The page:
City Council further restricts parolee housing with increased buffer zone

By Tamara Steiner on September 3, 2018

Angry residents packed the library meeting room at the Aug. 21 meeting when the city council once again wrestled with the thorny subject of how to regulate—or not—parolee group homes in the city.

There is currently nothing in the Municipal Code that addresses parolee housing.

Prompted by a 2016 email inquiry from a non-profit interested in opening a parolee home in Clayton, the Council declared a moratorium, temporarily banning parolee group homes while city staff considered the options—do nothing, pass regulations or ban parolee housing altogether. That moratorium expires Oct. 3. If the Council does nothing, after October a parolee group home can open anywhere in the city with no use permit or notification required.

Parolee housing has become a pressing issue since the enactment of AB109, Public Safety Realignment Act, which aims to reduce the number of incarcerated individuals by early release and transfers responsibility for managing and supervising parolees to the local level.

At its July 17 meeting, the Council introduced an ordinance limiting possible parolee homes to four areas zoned for multiple family, high density and requiring a conditional use permit and public hearing. That ordinance prohibited parolee housing from locating less than 500 feet from schools, parks or other sensitive areas.

Opposition was fierce from the residents attending and from Councilman Jim Diaz, who wanted an outright ban.

According to the city’s attorney Mala Subramanian, an outright ban would open the city to potential civil rights lawsuits.

Although the Council passed the ordinance for a first reading with the 500-foot buffer recommended by Subramanian, it asked Community Development Director Mindy Gentry to prepare maps showing the effect of 750- and 1000-foot buffer zones and bring them to the next council meeting.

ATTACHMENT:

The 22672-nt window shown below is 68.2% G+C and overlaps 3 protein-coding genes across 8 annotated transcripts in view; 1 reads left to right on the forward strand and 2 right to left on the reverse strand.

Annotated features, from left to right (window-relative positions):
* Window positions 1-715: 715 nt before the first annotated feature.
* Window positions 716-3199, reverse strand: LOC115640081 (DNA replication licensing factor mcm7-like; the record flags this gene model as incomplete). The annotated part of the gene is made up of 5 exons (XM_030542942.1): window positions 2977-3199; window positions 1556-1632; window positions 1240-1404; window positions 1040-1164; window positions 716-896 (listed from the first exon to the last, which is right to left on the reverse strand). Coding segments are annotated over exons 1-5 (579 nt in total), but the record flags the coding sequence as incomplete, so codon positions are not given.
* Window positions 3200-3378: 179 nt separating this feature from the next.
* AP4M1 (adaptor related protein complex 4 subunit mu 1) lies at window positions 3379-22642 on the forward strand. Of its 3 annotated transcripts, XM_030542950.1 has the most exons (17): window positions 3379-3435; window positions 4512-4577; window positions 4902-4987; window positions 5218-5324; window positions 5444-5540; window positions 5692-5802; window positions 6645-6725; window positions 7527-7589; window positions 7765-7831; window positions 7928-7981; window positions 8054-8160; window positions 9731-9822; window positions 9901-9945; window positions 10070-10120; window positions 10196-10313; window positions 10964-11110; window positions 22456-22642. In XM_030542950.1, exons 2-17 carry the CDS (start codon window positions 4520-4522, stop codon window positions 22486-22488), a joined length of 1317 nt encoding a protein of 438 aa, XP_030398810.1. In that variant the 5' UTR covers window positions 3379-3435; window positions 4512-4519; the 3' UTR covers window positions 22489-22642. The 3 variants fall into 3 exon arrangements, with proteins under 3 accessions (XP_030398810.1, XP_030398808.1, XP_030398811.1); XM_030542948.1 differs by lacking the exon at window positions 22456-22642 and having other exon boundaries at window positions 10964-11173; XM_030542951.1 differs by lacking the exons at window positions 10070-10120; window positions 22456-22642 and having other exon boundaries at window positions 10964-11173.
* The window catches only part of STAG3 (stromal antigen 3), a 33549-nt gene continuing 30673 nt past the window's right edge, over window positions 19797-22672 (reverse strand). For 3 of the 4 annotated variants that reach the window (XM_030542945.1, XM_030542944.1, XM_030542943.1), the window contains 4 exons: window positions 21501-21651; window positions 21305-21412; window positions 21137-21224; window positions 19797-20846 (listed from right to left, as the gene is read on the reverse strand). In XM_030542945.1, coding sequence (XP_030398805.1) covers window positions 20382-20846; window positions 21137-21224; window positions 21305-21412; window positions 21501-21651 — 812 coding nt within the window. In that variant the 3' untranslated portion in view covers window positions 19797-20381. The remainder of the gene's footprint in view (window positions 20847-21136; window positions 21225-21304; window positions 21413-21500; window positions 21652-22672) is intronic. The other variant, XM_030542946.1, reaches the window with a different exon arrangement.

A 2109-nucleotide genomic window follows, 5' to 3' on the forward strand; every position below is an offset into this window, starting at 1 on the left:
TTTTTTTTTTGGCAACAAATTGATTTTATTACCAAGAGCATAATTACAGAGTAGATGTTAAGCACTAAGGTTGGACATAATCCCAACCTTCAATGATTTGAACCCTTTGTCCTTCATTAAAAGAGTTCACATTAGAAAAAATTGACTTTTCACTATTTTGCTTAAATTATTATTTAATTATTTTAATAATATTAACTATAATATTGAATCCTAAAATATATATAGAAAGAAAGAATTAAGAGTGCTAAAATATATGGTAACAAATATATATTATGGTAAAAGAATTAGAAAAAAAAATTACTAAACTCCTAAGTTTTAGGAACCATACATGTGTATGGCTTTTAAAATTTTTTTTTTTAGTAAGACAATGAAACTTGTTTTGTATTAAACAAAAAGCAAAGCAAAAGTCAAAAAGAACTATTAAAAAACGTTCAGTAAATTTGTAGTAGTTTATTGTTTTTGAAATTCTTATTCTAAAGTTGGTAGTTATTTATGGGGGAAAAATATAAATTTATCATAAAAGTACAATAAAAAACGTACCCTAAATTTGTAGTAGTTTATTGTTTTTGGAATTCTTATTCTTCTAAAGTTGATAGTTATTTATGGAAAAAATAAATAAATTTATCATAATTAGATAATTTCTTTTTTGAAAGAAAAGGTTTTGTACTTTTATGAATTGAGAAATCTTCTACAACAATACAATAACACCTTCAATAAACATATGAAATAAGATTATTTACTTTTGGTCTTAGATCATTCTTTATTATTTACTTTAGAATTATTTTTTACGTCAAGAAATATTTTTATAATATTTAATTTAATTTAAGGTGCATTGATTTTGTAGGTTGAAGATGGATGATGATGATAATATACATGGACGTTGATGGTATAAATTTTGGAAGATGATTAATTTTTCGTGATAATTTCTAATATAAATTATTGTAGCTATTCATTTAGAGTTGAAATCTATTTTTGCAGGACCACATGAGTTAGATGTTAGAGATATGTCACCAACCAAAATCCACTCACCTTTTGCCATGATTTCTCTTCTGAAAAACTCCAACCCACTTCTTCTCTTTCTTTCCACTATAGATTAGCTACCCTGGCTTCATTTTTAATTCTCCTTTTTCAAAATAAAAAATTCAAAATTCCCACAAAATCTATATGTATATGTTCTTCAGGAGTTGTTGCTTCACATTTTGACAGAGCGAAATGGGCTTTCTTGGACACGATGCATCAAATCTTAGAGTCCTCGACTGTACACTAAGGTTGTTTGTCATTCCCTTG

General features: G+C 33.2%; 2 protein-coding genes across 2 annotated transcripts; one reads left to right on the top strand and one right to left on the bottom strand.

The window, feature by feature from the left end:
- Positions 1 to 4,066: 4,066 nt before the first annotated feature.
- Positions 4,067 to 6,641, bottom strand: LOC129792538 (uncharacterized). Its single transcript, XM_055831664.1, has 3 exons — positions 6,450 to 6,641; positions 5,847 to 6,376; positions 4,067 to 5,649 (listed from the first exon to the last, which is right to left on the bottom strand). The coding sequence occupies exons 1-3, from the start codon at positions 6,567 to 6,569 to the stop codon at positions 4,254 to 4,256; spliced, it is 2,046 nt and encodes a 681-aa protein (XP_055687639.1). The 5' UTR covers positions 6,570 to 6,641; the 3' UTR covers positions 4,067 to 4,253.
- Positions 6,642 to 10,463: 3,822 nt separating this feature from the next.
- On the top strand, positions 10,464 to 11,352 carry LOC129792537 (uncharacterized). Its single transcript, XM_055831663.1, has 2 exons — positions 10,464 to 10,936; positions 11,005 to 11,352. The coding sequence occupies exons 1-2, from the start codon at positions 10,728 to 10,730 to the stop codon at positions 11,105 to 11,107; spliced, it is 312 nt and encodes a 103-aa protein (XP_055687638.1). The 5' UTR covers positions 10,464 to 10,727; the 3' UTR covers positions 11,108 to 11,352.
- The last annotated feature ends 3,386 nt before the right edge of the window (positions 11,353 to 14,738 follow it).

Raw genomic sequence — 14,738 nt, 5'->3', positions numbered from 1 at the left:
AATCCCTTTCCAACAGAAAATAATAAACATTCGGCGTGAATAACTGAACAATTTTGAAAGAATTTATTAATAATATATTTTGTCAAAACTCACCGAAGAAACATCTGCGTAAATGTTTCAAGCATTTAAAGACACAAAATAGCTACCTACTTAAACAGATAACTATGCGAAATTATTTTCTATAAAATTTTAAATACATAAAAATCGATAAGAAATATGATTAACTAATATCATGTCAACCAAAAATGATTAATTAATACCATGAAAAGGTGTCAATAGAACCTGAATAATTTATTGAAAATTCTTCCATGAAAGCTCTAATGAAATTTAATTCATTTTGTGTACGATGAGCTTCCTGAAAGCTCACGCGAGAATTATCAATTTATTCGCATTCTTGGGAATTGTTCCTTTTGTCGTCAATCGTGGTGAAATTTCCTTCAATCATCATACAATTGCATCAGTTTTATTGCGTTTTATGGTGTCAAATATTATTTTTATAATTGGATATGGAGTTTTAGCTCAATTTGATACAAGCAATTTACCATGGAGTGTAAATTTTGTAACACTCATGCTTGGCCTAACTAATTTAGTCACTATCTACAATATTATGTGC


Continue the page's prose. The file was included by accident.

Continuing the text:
At that meeting after more than two hours of public discussion and flaring tempers, the Council agreed to amend the ordinance with a 1000-foot buffer. This reduces the possible parolee housing locations from four to only two—condominiums in Keller Ridge and Chaparral Springs. Subramanian said she did not believe that would cause a de facto ban.

Diaz and city council candidate Brian Buddell were still calling for an outright ban, regardless of potential exposure to lawsuits. Buddell, an attorney, called the city’s fear of litigation “ridiculous.”

Diaz called for a 1500- or 2000-foot buffer. “If moving the buffer creates a de facto ban, let’s test it.”

Council members Tuija Catalano and Dave Shuey, also attorneys, both warned of the cost to the city of a civil rights lawsuit.

“Litigation is only appropriate if you think you’re going to win or have other options,” Shuey said. “The state has already trumped local law, so if we win, we lose. If we lose, we lose big. I’m not willing to put the city at risk for a lawsuit and bankruptcy.”

“No one wants parolee housing in Clayton,” said Councilmember Julie Pierce. “The disagreement is on how to keep them out.”

The amended ordinance requires the owner of a property to be a signatory on the conditional use permit, and calls for public notification including publication in the local newspaper and on the city’s website.

“How many owners would be willing to sign the use permit for a parolee home?” Pierce asked.

“I want to make it as ugly a process as we can legally so they go somewhere else.”

The Council will vote on the amended ordinance after a second reading at this Tuesday’s meeting.

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